The Japanese foreign minister has announced a plan to “transform Japan into a diversified multiethnic society” by encouraging mass immigration and giving foreign residents the right to vote.
Toshimitsu Motegi is a politician for the Liberal Democratic Party (LDP) and has served as the country’s Minister for Foreign Affairs since September 2019.
During a Q and A session, Motegi said his “national vision” meant “transforming Japan in the 21st century into a “diversified multiethnic society” by way of mass immigration from all over the world.
This would also be achieved by codifying English as the country’s second language and giving “suffrage to resident foreigners.”
Japan is 98.1 per cent ethnically Japanese, with the next most populous ethnicity being Chinese at just 0.5 per cent.
Foreign Minister Motegi (LDP) in his policy proposals on the vision of a future Japan…
“We will transform Japan in to a diverse multiethnic society.”
“We will give foreign residents within Japan the right to vote.”
“We will make English our second official language” pic.twitter.com/9fJqdjhMqn
— lowkeylukey (@reallowkeylukey) November 24, 2020
The country has an extremely low crime rate and terrorism is very rare. Back in 2017, at the height of the refugee crisis, it was revealed that Japan had refused 99% of refugees, having accepted just 28 in 2016.
Back in 2018, leftists in the U.S. began demanding that Japan embrace multiculturalism because a half-Japanese tennis player with a Haitian-American father won the US Open.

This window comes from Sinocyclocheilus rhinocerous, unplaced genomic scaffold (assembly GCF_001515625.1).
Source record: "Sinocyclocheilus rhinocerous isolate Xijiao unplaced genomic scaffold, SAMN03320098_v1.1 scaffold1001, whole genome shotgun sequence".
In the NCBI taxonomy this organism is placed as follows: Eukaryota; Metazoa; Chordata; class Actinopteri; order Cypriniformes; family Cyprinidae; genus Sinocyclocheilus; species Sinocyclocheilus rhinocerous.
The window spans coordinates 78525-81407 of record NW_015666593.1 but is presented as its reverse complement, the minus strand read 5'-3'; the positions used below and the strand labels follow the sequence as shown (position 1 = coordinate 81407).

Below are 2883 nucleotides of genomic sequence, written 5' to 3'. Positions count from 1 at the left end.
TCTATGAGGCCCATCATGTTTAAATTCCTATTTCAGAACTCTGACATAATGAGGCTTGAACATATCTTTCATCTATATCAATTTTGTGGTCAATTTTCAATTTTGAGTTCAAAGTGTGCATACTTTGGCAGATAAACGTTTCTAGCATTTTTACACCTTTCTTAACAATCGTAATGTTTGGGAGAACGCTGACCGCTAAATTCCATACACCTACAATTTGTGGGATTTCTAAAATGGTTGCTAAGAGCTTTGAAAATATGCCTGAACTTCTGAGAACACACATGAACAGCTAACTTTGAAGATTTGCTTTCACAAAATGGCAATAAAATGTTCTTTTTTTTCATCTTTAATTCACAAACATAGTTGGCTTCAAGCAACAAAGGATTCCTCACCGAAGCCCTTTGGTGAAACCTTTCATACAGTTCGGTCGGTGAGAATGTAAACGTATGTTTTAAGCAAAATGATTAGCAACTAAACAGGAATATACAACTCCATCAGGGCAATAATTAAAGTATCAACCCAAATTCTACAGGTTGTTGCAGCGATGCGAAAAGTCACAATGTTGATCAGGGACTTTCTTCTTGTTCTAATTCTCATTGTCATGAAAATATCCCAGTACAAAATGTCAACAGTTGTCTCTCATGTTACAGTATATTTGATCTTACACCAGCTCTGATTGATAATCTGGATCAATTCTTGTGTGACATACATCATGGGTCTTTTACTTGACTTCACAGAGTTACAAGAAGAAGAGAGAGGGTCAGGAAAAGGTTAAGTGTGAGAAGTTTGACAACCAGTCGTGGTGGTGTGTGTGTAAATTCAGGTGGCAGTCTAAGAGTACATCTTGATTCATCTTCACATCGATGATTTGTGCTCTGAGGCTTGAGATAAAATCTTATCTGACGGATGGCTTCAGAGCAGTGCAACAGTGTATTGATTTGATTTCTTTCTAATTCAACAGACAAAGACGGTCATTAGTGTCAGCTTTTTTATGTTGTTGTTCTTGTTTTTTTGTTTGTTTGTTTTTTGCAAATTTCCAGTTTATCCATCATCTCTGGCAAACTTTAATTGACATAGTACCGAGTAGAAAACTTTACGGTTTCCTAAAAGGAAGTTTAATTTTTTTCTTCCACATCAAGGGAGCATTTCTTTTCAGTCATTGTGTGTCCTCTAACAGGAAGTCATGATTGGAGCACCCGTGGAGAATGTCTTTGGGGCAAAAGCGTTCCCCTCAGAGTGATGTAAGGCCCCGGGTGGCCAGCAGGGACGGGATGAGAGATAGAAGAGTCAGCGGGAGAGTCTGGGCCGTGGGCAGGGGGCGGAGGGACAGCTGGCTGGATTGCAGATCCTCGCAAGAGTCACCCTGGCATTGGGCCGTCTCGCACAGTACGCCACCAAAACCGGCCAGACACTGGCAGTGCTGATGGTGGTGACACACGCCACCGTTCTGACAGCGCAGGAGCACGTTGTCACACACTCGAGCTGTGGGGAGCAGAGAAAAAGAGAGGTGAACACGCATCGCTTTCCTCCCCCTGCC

In an article entitled Japan Needs ‘Foreigner Blood’ Like Naomi Osaka’s, the Daily Beast’s Jake Adelstein acknowledged that limited immigration, ethnically homogenous Japan has a low crime rate and that shootings remain in the single digits every year, but claimed this is due to strong policing and gun control laws.
Asserting that “xenophobia runs deep” in Japan, Adelstein urged the country to “create the multiracial society it needs to survive and thrive as a nation” due to its declining birth rates.
“With a dwindling population but a slightly increasing number of international marriages, Japan has to decide how to combat racism, embrace multiculturalism and tolerance if it wants to survive,” he concluded, drawing attention to a UN migration plan that suggests in order to keep the size of the working-age population constant, Japan “would need 33.5 million immigrants from 1995 through 2050.”
The Japanese people are largely opposed to mass immigration, displaying hostility even towards Chinese migrants despite the fact they make up a small fraction of the population.
If Motegi gets his way, they may be about to discover for themselves whether or not diversity is a “strength.”
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